College Students in Boston Are Getting Warnings about Eating Tide Pods Now

Wentworth Institute of Technology is asking students not to eat them.

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Look, let’s just get this out of the way first. Everything is fine. We are not on the brink of societal collapse.

But… wow. The Tide Pod thing is somehow getting worse.

Case in point: An email sent this week to students at the Wentworth Institute of Technology warning them not to eat the packets of colorful poison on camera. The message cautioned members of a student body that is presumably of sound mind against taking part in what has been dubbed the “Tide Pod challenge,” wherein the future leaders of tomorrow bite down on laundry detergent, gag, and, depending on how many lethal chemicals make it into their system, are whisked to the hospital to be kept from dying.

“It has come to our attention that there have been cases of teenagers and college students all over the country jumping into a new trend called the ‘tide pod challenge,’” the letter from Amber Goulart, Wentworth’s Coordinator of Wellness Education reads. “We would like to remind students of the health dangers in ingesting liquid laundry detergent packets.”

It continues: “So please remember- liquid laundry detergent packets are meant to clean clothes, not mouths. And just because students are using them ‘as a joke’ that doesn’t mean they won’t experience the negative effects.”

Sure, you’re probably thinking this is just another moral panic about the behavior of teenagers. We all remember the delusions of sex bracelets and knock-out games. But there are in fact signs that this is worth taking kind of seriously.

The American Association of Poison Control Centers last week released a “high alert” notification saying it had documented 39 cases of intentional exposure to laundry detergent pods among teenagers in the first two weeks of the year (the same number recorded over the entire previous year). On Monday, just one week later, they updated that figure to 86.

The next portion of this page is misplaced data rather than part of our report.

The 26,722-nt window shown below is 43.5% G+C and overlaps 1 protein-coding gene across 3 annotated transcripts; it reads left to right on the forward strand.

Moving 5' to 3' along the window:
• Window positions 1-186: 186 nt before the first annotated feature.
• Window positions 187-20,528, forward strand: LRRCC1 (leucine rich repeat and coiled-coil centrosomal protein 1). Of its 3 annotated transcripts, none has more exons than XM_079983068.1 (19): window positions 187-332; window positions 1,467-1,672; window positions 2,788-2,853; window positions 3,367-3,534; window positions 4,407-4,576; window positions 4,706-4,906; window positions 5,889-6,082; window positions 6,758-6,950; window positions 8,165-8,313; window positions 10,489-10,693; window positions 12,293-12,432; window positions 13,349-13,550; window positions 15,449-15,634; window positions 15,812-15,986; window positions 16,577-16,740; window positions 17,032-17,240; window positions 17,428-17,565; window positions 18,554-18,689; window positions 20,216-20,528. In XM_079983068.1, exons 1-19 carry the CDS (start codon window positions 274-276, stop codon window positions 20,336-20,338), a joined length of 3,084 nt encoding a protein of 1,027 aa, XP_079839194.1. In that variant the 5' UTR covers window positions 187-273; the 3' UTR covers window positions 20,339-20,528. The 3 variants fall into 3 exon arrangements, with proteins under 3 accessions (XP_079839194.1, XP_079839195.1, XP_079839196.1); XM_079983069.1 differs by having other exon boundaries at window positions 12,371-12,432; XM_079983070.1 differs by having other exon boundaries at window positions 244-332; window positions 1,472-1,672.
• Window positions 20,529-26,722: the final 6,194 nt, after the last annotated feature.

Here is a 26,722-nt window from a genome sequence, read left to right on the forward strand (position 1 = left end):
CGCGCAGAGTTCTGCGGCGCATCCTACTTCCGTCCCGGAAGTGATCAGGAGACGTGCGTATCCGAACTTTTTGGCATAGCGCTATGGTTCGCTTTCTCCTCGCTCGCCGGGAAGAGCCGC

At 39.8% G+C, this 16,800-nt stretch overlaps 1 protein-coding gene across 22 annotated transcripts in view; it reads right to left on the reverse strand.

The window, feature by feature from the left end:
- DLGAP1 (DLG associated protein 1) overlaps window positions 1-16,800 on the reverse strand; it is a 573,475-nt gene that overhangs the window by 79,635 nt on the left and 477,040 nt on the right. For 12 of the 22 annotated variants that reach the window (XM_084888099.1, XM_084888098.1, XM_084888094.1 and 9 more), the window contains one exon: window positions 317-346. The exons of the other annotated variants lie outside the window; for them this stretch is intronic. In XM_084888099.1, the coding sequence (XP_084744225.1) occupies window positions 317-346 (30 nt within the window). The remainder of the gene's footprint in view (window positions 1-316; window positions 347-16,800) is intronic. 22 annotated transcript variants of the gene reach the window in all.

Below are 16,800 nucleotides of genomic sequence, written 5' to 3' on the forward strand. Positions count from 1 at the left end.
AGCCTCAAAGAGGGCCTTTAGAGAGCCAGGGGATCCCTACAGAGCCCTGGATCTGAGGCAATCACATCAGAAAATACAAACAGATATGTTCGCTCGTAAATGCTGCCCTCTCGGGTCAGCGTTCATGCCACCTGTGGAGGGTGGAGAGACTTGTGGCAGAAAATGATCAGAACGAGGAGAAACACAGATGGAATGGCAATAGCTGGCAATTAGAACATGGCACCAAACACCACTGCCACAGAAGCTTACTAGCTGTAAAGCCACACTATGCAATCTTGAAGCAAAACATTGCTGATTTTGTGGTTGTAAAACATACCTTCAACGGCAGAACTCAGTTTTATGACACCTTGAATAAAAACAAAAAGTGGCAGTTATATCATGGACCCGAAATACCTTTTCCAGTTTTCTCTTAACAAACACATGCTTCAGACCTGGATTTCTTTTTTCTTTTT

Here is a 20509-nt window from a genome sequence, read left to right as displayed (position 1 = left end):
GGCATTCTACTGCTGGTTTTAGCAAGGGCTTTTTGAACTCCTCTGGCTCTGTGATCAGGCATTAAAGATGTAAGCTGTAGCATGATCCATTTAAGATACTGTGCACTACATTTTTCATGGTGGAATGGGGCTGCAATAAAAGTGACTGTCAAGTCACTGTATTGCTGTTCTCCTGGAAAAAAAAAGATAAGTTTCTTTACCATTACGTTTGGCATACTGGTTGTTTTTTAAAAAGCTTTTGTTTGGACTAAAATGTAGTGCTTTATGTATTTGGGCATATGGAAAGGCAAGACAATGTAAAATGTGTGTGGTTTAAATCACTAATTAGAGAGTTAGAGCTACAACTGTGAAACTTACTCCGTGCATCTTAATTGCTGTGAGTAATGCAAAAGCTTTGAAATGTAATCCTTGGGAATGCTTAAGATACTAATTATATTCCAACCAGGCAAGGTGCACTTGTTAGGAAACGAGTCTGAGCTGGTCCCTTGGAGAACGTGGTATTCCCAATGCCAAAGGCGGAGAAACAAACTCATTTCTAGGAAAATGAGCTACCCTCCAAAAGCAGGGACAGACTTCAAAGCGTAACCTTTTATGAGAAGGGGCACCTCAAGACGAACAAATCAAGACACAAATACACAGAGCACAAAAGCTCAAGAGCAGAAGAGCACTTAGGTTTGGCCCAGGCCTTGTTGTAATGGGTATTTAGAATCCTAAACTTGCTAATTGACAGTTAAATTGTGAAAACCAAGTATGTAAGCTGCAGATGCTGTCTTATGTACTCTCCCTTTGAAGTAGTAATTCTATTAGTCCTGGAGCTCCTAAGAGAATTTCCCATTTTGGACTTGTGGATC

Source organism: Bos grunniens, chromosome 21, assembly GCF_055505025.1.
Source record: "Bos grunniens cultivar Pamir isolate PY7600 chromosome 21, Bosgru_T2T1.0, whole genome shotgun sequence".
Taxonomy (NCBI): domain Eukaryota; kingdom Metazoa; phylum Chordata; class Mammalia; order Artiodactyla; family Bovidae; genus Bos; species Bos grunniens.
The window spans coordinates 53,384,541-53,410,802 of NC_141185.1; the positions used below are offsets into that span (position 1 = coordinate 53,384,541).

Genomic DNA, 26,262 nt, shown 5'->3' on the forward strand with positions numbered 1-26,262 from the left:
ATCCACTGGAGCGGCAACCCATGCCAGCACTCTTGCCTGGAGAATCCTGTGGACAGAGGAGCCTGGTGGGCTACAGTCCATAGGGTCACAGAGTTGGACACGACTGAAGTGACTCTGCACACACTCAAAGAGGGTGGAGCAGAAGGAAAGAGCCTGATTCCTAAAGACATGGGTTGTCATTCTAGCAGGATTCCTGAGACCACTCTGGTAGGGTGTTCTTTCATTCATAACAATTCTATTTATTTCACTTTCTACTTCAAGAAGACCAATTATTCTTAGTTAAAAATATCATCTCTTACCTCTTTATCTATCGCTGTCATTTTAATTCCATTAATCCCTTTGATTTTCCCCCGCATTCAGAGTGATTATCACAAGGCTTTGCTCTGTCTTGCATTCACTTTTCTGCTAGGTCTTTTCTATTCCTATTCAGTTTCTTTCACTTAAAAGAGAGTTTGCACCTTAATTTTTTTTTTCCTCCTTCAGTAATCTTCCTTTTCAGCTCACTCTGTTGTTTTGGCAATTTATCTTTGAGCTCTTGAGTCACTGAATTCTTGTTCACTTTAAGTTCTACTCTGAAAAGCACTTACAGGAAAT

“Since our first alert to this life-threatening activity, the trend of intentionally ingesting single-load laundry packets has increased in its popularity despite repeated warnings,” Stephen Kaminski, the association’s CEO and executive director, said in a statement. “We cannot stress enough how dangerous this is to the health of individuals—it can lead to seizure, pulmonary edema, respiratory arrest, coma, and even death.”

The thriving subculture of YouTube teens only rarely bubbles up into the mainstream, with videos of young people saying the n-word or setting a couch on fire or sensationalizing suicide all making headlines recently. But this time the dire consequences of the trend have been terrifying parents (and school administrators, apparently) enough that somehow everyone is talking about it and all its side effects, like that donut shop that is now selling Tide Pod-inspired doughnuts.

Rob Gronkowski has gotten himself involved, too. The beloved Pats tight end (get better, pal) and Dunks spokesman filmed a video of himself warning against the dangers of eating detergent last week. “NO, NO, NO, NO,” he said.

What have we become?

Please don’t lose hope. Remember the good viral video trends? The Frates family does.

This will probably fade soon. In fact, I predict our attention span is short enough that we’ve got about a week left until the phenomenon dies out forever, in favor of some other befuddling trend. Let’s just hope the next one doesn’t involve swallowing toxins for likes.

Everything is normal.